Scott R. Parkin
There Is No Looking Back
We asked Scott and all the winners a few questions about their stories. Scott Parkin takes us through the inspiration process of the fundamental limits of communication, and overcoming them:
1) WHAT INSPIRED YOU TO WRITE THE STORY?
Two things—the idea that “character is setting” and the broad idea of organic “limitation on expression.” The story was an exercise in doing deep penetration into POV through the device of meme-limited expression that would force me to rethink how he observed and described his world. The original concept was a negotiation between two AIs that had been fundamentally limited by their programmers—one limited to five and the other limited to four—and the difficulty they would have understanding each other. As I sat down to write, though, the story became much more personal.
2) WHAT ABOUT YOUR STORY MAKES IT SPECIAL TO YOU?
In a very real way, the story represents my own struggle to reconcile my desire to write with my responsibility to be the breadwinner for my family and a deep frustration with having such a strong desire to do something (write fiction) I felt fundamentally ill-suited to accomplish. Ric’s [the main character] struggle to be useful in a context where he didn’t understand the rules of the game—and where his innate limitations threatened to be insurmountable barriers—was my story. His fear was my fear; his hope was my hope. What makes it special to me is his ready willingness to step boldly into an unknown world and deal with whatever the future might bring. I hope I can live up to the ideal of my own character.
3) IS THERE ANYTHING ABOUT YOUR STORY THAT STANDS OUT THAT YOU WOULD LIKE TO FEATURE?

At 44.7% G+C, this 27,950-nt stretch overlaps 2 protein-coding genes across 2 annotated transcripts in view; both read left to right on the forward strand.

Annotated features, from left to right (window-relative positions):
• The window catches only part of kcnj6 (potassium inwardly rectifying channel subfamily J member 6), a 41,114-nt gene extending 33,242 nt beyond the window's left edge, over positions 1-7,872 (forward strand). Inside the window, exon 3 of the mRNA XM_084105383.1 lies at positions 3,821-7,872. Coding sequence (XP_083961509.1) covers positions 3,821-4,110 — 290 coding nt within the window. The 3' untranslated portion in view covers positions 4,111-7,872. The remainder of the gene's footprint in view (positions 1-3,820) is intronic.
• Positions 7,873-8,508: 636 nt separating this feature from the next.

I played a lot of games with fives in both the structure and narrative. The fives (and fours) in the plot are self-explanatory. Beyond that, every sentence is five words long (I defend hyphenations as pre-concatenations); every paragraph is either one sentence or an even multiple of five sentences long; every scene is an even multiple of 25 (five squared) words long; and the entire story is exactly five raised to the fifth power words long (3125, including title). Beyond the planned fives, the story was my fifth finalist, received after five straight rejections; I received notice in the fifth month of the year, in the fiftieth year of my life (and was awarded in twenty-fifteen). The confluence of fives outside the bounds of the story is more than a little eerie.
Scott has already taken up being a professional spokesperson for Volume 31 when he recently did an interview in Park City. Congratulations on yet another awesome profession, Scott!
“Purposes Made for Alien Minds” was illustrated by Emily Siu. She amazingly captured Ric’s character in one image.
To read this story that won for not only its content but its incredibly original composition. I have never read a story like it. To read it yourself, go here.
MAY THE 4TH BE WITH YOU!